This understanding is confirmed by the use of sōtēria in the very next verse.
1 Thessalonians 5:9. Verse 9 begins with an explanatory gar (for): “For God did not appoint us to wrath, but to obtain salvation [sōtēria] through our Lord Jesus Christ.” The wrath in context is the Tribulation. The way in which believers will obtain salvation from the Tribulation is by means of the Rapture.
Green comments, “the present concern is with deliverance from the divine chastisement that will come upon those who rebel against God’s way…The Lord is the one who will deliver believers from the coming wrath (1:10 and commentary).”49 Constable adds, “The wrath of God referred to here clearly refers to the Tribulation; the context makes this apparent. Deliverance from that wrath is God’s appointment for believers…through the Lord Jesus Christ.”50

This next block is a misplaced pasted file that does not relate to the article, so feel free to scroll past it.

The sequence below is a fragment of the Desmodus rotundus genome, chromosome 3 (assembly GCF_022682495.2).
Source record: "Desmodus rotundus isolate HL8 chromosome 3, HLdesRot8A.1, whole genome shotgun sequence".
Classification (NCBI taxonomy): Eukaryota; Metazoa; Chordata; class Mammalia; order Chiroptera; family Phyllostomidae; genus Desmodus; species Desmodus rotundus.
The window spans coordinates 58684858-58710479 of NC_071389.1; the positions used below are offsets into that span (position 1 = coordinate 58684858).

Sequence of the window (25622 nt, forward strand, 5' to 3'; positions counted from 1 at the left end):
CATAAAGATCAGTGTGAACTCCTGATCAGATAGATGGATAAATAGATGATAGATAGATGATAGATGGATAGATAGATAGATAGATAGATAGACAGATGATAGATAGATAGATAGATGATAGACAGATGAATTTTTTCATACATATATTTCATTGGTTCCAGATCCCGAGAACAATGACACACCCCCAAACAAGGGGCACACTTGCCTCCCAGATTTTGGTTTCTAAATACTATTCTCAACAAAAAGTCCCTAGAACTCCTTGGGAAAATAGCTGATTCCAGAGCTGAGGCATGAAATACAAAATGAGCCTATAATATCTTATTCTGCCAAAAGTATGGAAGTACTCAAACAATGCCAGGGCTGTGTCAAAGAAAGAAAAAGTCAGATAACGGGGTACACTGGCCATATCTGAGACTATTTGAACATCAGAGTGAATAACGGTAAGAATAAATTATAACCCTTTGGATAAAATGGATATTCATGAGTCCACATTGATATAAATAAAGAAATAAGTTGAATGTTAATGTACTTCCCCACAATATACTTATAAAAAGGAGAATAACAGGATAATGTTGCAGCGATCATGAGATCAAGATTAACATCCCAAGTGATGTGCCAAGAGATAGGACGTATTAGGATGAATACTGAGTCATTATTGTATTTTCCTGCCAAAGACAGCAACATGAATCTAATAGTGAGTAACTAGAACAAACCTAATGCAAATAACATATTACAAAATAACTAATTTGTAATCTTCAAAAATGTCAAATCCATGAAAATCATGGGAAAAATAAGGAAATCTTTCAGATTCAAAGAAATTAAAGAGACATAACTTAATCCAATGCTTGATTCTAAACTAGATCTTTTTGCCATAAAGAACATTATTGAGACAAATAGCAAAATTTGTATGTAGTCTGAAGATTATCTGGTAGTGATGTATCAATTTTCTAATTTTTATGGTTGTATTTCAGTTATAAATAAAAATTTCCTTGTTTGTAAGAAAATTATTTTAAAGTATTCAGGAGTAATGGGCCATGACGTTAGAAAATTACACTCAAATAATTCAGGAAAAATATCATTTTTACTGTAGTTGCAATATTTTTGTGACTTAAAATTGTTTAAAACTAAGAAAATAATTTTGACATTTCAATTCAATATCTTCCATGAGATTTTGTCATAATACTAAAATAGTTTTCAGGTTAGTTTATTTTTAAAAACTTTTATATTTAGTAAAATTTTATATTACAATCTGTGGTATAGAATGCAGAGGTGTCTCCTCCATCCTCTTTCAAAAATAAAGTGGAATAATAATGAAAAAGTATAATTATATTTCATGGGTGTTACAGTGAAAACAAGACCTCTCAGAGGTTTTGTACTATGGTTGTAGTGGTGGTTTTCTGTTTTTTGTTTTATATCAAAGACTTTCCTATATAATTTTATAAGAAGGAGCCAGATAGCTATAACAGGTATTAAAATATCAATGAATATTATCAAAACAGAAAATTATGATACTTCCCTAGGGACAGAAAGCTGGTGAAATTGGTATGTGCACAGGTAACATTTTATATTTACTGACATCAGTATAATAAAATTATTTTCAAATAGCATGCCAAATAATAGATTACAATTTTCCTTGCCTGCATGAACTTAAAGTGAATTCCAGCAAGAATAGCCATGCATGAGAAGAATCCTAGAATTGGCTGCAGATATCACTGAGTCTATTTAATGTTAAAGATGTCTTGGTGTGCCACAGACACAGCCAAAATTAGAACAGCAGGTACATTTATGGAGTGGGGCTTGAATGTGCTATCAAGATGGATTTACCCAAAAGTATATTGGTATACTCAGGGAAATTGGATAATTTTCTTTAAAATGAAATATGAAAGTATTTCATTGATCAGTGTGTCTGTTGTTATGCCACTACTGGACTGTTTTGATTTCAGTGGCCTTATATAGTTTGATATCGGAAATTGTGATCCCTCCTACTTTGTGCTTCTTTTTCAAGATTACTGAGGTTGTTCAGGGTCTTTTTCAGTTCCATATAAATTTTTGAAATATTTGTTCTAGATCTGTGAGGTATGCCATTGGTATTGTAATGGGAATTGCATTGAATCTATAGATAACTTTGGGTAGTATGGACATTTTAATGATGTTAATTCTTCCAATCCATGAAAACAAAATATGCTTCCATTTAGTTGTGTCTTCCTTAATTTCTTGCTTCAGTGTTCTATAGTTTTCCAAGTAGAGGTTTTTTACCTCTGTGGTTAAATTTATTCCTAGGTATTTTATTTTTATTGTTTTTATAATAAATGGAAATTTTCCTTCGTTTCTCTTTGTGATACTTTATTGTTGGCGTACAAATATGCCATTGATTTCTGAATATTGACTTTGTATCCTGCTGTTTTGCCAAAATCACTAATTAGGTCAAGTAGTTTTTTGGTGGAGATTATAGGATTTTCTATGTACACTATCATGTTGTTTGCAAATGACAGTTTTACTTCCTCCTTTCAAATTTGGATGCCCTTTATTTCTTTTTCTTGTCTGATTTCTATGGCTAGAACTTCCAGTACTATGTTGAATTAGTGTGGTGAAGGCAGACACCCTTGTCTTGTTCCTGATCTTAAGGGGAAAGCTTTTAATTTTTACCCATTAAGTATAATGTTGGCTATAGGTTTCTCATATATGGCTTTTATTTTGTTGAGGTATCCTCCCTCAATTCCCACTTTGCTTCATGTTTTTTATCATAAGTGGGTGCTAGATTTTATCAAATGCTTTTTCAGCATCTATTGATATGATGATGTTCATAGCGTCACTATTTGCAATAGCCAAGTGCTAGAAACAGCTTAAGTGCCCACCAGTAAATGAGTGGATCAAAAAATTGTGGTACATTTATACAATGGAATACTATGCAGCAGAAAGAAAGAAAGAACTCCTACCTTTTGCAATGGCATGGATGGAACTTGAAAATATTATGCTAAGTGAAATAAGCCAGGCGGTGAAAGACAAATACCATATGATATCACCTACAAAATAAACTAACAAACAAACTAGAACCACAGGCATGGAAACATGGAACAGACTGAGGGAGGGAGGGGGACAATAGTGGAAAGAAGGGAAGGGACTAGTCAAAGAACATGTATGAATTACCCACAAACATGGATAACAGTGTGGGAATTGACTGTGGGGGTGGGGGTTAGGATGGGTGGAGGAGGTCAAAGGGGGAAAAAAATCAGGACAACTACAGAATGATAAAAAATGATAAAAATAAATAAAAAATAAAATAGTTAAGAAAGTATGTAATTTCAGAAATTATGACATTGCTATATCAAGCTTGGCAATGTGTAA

God did not appoint Church Age believers to go through the wrath that is the Tribulation. He appointed us to escape it via the Rapture.
2 Thessalonians 2:13. After the Rapture occurs, “God will send them a strong delusion, that they should believe the lie” (2 Thess 2:11). Paul then says that he is “bound to give thanks to God always for you” because “God from the beginning chose you for salvation [sōtēria] through sanctification by the Spirit and belief in the truth” (2 Thess 2:13). While those who believe in the Calvinist view of election typically interpret this to be a reference to election to everlasting life,51 the context does not support such an interpretation. The Church Age believer has been chosen by God to be saved from the Tribulation via the Rapture. Compare 1 Thess 5:9.